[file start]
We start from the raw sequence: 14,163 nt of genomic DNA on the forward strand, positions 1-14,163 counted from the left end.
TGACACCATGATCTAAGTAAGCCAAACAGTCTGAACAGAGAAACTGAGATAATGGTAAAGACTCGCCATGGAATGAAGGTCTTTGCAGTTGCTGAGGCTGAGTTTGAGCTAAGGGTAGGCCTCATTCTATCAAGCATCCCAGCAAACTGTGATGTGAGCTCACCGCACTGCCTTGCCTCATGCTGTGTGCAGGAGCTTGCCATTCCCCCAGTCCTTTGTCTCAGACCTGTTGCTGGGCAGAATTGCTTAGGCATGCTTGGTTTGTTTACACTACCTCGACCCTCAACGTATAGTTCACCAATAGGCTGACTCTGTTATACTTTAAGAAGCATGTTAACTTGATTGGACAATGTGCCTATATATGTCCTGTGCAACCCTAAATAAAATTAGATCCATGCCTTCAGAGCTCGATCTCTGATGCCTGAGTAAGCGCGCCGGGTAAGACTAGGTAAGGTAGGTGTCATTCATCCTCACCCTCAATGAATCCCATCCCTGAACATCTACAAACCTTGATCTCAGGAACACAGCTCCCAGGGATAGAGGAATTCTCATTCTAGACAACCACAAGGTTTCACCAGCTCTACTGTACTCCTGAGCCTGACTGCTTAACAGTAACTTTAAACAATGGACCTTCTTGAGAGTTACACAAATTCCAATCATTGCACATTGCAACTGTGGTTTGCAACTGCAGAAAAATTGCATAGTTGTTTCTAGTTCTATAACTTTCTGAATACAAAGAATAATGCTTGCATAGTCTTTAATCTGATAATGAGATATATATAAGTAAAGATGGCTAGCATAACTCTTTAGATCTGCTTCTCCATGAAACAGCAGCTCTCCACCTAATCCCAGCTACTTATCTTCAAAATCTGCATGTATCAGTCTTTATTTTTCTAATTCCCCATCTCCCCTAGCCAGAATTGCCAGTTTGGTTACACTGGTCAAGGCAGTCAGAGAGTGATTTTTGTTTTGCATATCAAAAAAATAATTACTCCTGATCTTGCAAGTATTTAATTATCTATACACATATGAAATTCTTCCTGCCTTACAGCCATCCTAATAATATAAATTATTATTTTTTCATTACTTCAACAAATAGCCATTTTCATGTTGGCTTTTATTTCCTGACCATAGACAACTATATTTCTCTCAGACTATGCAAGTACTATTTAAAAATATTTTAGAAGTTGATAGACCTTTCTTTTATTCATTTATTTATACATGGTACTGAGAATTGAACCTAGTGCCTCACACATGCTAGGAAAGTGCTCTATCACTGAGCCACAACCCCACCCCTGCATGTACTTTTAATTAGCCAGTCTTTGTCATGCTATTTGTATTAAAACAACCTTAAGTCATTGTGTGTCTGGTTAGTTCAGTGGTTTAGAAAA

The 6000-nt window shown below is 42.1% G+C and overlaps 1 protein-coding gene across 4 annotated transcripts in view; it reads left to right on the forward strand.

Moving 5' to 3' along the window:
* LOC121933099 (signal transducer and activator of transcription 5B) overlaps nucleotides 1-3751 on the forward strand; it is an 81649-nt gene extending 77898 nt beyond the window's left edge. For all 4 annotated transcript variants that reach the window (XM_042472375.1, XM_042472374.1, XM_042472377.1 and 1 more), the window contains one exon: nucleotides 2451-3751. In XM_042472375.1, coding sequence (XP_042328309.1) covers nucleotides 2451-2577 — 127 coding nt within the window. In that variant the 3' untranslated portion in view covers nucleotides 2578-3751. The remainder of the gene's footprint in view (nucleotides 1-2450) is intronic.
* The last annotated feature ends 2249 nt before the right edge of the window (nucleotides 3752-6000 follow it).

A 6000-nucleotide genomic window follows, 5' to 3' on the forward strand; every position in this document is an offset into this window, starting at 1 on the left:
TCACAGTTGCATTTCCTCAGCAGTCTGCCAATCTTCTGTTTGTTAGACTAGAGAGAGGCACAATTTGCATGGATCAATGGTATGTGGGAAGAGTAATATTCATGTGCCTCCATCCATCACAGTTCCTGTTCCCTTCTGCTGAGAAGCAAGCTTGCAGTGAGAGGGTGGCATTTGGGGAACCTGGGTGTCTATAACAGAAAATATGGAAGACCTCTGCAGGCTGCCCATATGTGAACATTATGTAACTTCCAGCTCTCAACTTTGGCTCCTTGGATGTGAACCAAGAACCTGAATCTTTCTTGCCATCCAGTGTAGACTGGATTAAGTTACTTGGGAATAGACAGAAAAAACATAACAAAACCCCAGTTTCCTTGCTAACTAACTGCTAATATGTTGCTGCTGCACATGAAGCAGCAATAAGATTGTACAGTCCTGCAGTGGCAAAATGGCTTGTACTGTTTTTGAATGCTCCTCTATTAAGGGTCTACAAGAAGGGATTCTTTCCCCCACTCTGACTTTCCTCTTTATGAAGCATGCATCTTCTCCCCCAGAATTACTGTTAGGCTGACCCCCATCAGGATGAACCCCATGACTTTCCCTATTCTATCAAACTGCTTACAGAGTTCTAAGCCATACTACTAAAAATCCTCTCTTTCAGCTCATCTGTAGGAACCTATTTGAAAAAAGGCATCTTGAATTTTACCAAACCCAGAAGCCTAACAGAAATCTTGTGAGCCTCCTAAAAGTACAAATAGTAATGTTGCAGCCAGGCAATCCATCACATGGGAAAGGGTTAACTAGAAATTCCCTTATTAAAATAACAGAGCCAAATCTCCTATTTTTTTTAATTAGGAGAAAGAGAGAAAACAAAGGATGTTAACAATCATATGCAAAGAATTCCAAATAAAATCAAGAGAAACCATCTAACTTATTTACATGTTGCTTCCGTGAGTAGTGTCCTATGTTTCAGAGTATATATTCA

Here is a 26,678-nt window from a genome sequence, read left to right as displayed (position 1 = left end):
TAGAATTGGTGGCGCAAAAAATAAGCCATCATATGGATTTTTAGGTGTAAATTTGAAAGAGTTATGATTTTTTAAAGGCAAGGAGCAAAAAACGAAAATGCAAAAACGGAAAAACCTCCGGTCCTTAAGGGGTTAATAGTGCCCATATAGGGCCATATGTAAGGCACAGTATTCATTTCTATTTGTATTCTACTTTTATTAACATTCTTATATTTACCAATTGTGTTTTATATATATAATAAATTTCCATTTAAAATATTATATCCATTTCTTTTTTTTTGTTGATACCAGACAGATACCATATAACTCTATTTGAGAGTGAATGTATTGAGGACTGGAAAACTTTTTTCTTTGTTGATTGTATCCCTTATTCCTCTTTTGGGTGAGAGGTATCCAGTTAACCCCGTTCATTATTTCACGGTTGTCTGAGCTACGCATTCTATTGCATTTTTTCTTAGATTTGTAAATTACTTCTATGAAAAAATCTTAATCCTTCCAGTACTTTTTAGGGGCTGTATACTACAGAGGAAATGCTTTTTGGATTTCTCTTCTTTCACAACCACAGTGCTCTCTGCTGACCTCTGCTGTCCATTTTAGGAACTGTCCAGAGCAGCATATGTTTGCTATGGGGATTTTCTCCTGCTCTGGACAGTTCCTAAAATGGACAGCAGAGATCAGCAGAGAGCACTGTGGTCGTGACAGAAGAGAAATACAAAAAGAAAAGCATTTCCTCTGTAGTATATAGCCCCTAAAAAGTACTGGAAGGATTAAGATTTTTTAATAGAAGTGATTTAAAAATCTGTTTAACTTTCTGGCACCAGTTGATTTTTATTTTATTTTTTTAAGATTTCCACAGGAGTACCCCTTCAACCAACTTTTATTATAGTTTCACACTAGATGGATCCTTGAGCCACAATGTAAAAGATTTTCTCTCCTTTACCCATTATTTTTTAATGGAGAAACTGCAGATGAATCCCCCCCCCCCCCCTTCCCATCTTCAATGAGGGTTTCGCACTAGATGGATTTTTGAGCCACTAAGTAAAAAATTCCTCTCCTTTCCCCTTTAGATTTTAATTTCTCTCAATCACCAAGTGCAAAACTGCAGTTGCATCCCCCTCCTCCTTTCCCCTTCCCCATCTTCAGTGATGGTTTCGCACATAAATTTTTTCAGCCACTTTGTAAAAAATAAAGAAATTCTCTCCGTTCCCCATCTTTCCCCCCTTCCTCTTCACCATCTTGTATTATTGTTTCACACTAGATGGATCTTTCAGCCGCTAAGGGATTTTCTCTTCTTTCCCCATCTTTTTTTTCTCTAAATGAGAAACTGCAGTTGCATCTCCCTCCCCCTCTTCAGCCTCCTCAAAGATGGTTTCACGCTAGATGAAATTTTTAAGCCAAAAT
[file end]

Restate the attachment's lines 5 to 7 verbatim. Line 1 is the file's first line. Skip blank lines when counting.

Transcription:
* LOC121933099 (signal transducer and activator of transcription 5B) overlaps nucleotides 1-3751 on the forward strand; it is an 81649-nt gene extending 77898 nt beyond the window's left edge. For all 4 annotated transcript variants that reach the window (XM_042472375.1, XM_042472374.1, XM_042472377.1 and 1 more), the window contains one exon: nucleotides 2451-3751. In XM_042472375.1, coding sequence (XP_042328309.1) covers nucleotides 2451-2577 — 127 coding nt within the window. In that variant the 3' untranslated portion in view covers nucleotides 2578-3751. The remainder of the gene's footprint in view (nucleotides 1-2450) is intronic.
* The last annotated feature ends 2249 nt before the right edge of the window (nucleotides 3752-6000 follow it).

A 6000-nucleotide genomic window follows, 5' to 3' on the forward strand; every position in this document is an offset into this window, starting at 1 on the left: